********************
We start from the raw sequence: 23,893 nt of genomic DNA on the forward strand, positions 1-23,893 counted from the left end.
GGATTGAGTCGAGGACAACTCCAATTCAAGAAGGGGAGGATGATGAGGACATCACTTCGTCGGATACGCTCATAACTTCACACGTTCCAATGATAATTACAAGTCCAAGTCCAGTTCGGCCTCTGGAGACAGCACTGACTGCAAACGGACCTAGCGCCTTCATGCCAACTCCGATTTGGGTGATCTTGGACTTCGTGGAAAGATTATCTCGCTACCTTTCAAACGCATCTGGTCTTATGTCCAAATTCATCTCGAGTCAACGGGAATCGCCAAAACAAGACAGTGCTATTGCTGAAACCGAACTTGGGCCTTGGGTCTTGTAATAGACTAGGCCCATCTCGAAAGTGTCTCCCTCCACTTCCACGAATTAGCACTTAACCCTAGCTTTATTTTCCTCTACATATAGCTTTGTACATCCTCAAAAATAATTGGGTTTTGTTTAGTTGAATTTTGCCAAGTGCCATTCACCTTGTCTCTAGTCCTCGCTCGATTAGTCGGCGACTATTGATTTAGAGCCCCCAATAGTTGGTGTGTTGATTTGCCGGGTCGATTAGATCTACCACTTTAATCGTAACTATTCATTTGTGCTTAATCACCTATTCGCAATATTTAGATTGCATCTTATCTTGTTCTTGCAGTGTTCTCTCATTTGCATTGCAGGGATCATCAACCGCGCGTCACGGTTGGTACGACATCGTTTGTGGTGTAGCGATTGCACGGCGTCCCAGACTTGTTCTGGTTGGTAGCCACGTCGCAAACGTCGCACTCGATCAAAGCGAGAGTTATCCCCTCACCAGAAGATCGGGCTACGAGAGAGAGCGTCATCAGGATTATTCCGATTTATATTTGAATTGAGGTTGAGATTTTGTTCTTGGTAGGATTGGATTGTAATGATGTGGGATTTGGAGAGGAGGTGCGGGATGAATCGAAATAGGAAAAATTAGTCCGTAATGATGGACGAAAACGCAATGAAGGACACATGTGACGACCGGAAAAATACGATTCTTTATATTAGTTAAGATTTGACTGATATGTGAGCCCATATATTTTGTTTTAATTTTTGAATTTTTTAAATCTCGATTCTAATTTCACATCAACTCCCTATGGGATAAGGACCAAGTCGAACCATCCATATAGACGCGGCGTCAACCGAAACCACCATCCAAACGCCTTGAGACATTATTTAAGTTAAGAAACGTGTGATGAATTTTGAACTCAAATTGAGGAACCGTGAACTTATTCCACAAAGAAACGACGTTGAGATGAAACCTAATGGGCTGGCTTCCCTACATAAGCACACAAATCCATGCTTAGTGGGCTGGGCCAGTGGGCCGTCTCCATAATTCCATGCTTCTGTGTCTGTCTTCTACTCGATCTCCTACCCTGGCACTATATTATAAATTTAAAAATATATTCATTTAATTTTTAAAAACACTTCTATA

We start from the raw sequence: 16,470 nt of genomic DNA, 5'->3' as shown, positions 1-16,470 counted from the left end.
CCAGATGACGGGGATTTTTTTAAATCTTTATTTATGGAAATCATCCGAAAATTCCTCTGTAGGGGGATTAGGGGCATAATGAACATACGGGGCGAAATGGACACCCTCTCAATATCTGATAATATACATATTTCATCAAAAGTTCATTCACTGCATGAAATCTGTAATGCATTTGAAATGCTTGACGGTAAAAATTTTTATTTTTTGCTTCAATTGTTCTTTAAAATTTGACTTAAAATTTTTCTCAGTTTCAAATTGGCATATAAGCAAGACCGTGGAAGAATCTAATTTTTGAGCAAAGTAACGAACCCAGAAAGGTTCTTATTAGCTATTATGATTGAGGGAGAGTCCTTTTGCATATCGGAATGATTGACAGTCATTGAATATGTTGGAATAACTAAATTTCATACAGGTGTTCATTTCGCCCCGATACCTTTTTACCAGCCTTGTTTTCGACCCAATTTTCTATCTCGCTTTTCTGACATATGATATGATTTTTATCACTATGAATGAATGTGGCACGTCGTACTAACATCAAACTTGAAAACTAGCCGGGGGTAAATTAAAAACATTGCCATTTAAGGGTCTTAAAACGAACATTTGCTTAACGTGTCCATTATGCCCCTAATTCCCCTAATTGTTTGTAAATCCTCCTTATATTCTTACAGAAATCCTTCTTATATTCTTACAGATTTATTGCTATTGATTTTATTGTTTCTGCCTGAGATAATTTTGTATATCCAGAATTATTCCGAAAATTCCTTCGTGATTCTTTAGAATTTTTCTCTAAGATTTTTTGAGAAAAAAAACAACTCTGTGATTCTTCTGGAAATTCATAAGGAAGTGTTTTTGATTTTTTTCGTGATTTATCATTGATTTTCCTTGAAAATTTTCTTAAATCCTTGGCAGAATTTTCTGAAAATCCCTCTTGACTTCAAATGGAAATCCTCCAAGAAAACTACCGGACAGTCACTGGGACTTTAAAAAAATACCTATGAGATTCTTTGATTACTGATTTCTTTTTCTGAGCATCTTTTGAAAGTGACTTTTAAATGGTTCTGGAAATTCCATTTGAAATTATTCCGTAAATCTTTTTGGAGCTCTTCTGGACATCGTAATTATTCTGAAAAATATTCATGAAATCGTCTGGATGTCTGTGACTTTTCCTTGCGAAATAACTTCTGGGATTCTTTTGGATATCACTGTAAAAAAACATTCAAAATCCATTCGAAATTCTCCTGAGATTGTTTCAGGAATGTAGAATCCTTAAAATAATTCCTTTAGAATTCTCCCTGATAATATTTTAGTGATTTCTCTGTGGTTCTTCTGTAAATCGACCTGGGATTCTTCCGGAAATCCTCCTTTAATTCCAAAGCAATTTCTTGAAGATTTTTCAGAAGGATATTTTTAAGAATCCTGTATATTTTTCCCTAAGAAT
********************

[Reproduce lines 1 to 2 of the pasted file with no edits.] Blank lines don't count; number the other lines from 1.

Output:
We start from the raw sequence: 23,893 nt of genomic DNA on the forward strand, positions 1-23,893 counted from the left end.
GGATTGAGTCGAGGACAACTCCAATTCAAGAAGGGGAGGATGATGAGGACATCACTTCGTCGGATACGCTCATAACTTCACACGTTCCAATGATAATTACAAGTCCAAGTCCAGTTCGGCCTCTGGAGACAGCACTGACTGCAAACGGACCTAGCGCCTTCATGCCAACTCCGATTTGGGTGATCTTGGACTTCGTGGAAAGATTATCTCGCTACCTTTCAAACGCATCTGGTCTTATGTCCAAATTCATCTCGAGTCAACGGGAATCGCCAAAACAAGACAGTGCTATTGCTGAAACCGAACTTGGGCCTTGGGTCTTGTAATAGACTAGGCCCATCTCGAAAGTGTCTCCCTCCACTTCCACGAATTAGCACTTAACCCTAGCTTTATTTTCCTCTACATATAGCTTTGTACATCCTCAAAAATAATTGGGTTTTGTTTAGTTGAATTTTGCCAAGTGCCATTCACCTTGTCTCTAGTCCTCGCTCGATTAGTCGGCGACTATTGATTTAGAGCCCCCAATAGTTGGTGTGTTGATTTGCCGGGTCGATTAGATCTACCACTTTAATCGTAACTATTCATTTGTGCTTAATCACCTATTCGCAATATTTAGATTGCATCTTATCTTGTTCTTGCAGTGTTCTCTCATTTGCATTGCAGGGATCATCAACCGCGCGTCACGGTTGGTACGACATCGTTTGTGGTGTAGCGATTGCACGGCGTCCCAGACTTGTTCTGGTTGGTAGCCACGTCGCAAACGTCGCACTCGATCAAAGCGAGAGTTATCCCCTCACCAGAAGATCGGGCTACGAGAGAGAGCGTCATCAGGATTATTCCGATTTATATTTGAATTGAGGTTGAGATTTTGTTCTTGGTAGGATTGGATTGTAATGATGTGGGATTTGGAGAGGAGGTGCGGGATGAATCGAAATAGGAAAAATTAGTCCGTAATGATGGACGAAAACGCAATGAAGGACACATGTGACGACCGGAAAAATACGATTCTTTATATTAGTTAAGATTTGACTGATATGTGAGCCCATATATTTTGTTTTAATTTTTGAATTTTTTAAATCTCGATTCTAATTTCACATCAACTCCCTATGGGATAAGGACCAAGTCGAACCATCCATATAGACGCGGCGTCAACCGAAACCACCATCCAAACGCCTTGAGACATTATTTAAGTTAAGAAACGTGTGATGAATTTTGAACTCAAATTGAGGAACCGTGAACTTATTCCACAAAGAAACGACGTTGAGATGAAACCTAATGGGCTGGCTTCCCTACATAAGCACACAAATCCATGCTTAGTGGGCTGGGCCAGTGGGCCGTCTCCATAATTCCATGCTTCTGTGTCTGTCTTCTACTCGATCTCCTACCCTGGCACTATATTATAAATTTAAAAATATATTCATTTAATTTTTAAAAACACTTCTATA